Tuesday, April 03, 2007

The quite before the storm

Ukraine contemplates its latest political crisis

Day one: following the declaration of Ukraine's President to dismiss Ukraine's democratically elected Parliament.

No signs of civil unrest or public protest.

Our Ukraine had a few information booths on the street but they were attracting very little interest from people passing bye. Most giving them a wide birth on their way past the booth.

In talking to people on the Street many are in disagreement with the actions of the President and they see it as a part of the ongoing power play by the President who most Ukrainians have already dismissed as a lame duck President.

In the meantime the Parliament has vowed to continue to govern and to appeal the Presidential decision in the Constitutional Court. Once an appeal has been lodged the Court will be asked to issue an injunction preventing the execution of the presidential decree pending consideration and determination of the court. This is a normal process under the rule of law.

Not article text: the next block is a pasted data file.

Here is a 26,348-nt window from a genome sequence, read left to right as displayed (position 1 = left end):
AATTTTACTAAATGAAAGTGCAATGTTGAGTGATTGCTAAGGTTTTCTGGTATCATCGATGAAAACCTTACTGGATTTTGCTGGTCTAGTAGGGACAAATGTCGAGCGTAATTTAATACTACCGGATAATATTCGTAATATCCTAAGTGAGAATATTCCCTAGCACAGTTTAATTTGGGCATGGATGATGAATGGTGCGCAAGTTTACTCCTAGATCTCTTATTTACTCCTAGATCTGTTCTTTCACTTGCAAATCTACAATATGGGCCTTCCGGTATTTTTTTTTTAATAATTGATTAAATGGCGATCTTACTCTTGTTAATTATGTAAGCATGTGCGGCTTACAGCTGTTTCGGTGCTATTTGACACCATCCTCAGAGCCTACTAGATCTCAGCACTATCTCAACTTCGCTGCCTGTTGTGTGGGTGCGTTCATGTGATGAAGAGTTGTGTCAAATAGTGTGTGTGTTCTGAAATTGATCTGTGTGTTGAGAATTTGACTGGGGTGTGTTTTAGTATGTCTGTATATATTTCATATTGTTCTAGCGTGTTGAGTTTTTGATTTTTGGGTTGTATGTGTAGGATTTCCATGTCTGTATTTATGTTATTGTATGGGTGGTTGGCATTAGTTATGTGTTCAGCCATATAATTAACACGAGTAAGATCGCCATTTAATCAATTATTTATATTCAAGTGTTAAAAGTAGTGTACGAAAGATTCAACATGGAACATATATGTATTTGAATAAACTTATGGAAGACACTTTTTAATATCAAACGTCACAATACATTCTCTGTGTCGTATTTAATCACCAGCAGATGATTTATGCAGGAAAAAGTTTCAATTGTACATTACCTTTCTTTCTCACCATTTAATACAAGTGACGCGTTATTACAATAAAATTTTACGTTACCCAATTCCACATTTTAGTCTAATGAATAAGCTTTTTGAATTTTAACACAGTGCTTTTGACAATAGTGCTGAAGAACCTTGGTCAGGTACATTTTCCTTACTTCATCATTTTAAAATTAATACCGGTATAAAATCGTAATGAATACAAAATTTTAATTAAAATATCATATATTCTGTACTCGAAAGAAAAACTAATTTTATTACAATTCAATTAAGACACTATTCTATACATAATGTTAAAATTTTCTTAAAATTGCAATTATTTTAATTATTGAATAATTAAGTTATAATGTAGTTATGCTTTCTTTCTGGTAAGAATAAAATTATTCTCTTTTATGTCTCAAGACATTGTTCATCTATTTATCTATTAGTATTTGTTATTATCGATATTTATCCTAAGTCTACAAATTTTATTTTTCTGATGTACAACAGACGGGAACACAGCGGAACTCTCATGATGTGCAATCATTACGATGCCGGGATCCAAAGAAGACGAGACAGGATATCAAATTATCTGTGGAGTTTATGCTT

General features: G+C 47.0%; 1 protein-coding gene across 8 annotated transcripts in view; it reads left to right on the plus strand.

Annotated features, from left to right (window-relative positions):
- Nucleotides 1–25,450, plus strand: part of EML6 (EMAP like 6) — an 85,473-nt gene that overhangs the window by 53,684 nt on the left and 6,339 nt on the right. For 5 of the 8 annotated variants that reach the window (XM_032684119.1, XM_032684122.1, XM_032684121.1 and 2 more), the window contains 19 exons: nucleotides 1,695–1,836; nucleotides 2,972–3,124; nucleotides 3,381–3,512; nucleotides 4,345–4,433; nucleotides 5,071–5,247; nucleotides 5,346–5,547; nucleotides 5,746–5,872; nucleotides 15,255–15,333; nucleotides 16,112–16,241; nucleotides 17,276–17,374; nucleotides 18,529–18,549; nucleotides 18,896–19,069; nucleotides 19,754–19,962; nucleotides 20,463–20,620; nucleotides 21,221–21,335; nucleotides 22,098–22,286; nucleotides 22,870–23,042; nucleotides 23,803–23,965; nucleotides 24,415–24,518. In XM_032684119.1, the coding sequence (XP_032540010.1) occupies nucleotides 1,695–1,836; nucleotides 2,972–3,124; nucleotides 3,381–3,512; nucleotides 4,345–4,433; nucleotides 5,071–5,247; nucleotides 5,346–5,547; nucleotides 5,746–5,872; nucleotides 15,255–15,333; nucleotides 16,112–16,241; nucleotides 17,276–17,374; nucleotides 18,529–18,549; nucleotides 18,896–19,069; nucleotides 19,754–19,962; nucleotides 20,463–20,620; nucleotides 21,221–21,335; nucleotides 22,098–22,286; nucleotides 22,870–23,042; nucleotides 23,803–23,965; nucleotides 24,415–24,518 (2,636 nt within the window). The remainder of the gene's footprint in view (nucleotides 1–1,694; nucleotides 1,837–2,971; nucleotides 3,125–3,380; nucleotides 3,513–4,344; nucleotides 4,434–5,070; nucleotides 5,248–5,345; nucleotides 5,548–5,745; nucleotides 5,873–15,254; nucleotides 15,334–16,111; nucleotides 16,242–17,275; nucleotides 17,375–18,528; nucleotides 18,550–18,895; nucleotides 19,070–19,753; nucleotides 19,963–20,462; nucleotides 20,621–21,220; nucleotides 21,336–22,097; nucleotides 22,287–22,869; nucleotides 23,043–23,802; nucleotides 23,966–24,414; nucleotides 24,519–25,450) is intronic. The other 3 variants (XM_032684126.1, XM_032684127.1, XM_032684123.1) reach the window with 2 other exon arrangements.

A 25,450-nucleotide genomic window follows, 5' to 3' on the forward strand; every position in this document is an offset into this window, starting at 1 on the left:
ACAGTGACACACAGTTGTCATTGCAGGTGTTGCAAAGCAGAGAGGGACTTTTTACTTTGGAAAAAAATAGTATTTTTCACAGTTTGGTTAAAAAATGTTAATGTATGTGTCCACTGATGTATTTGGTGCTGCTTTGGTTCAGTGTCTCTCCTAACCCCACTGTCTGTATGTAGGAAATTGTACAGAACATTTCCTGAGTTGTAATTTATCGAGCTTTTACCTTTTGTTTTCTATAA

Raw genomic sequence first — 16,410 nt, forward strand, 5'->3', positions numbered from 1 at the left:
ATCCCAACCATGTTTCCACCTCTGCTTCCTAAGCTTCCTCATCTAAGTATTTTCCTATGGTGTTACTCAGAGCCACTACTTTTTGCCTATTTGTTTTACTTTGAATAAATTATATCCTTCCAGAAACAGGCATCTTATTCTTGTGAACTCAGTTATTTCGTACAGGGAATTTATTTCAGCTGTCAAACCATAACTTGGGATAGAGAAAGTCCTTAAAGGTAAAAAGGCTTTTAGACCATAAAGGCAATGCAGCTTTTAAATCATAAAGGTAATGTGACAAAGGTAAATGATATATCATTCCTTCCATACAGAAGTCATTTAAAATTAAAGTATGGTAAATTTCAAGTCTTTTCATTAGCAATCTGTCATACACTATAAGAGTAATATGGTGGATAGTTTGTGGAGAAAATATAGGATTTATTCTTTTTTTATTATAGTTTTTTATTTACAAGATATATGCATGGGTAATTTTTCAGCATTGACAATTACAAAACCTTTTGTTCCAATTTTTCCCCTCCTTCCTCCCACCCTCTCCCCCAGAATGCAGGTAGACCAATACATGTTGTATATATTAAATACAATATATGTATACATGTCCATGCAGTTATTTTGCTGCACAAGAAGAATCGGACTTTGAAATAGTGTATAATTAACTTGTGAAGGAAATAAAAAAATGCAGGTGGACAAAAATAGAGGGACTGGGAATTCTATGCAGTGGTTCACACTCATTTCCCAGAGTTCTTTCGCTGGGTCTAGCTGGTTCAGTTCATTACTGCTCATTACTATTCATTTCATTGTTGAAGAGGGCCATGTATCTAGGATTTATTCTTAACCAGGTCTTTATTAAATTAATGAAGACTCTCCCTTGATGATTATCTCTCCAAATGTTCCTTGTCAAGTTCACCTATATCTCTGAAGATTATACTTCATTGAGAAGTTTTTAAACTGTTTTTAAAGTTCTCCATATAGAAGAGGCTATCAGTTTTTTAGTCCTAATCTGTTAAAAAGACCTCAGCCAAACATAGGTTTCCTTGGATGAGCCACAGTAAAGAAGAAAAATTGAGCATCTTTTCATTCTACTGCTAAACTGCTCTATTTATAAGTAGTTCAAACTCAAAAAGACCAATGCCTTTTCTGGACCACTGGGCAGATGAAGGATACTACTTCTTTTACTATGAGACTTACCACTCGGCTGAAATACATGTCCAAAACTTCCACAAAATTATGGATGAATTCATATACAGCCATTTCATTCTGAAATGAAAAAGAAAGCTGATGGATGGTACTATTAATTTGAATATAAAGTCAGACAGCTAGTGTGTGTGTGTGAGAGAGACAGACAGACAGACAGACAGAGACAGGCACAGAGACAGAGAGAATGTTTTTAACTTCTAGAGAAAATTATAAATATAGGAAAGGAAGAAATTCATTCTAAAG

Under Ukraine's constitution the Constitutional Court is the sole body responsible for the interpretation of Ukraine's constitution. Not the President

The current Parliament continues to hold office until the new Parliament is elected and sworn into office.

If the Constitutional Court rules against Ukraine's Presidential decree then Yushchenko remaining authority will evaporate overnight leaving the President with not other alternative but to resign.

If the Court upholds the Presidential decree then the parliamentary election will proceed. All indications are that the electorate will pass their judgement and the Parliamentary Elections with the President's Party 'Our Ukraine' expected to halve its representation in the new Parliament.

The cost of holding fresh elections is expected to be in the region of US$150 Million. Money that could be better spent else where.

The President faces a potential backlash for his actions in dismissing the parliament and as a result his authority will be again be weakened to the point where he will have to resign.

Either way the President's position and tenure is not looking positive.

Most Ukrainians want a period of stability and they see the current crisis as being one manufactured by a President seeking to hold on to power.

Article 81 ... The pre-term termination of the authority of a People’s Deputy of Ukraine shall also be caused by the early termination, under the Constitution of Ukraine, of authority of the Verkhovna Rada of Ukraine, with such termination of the Deputy’s authority taking effect on the date when the Verkhovna Rada of Ukraine of a new convocation opens its first meeting.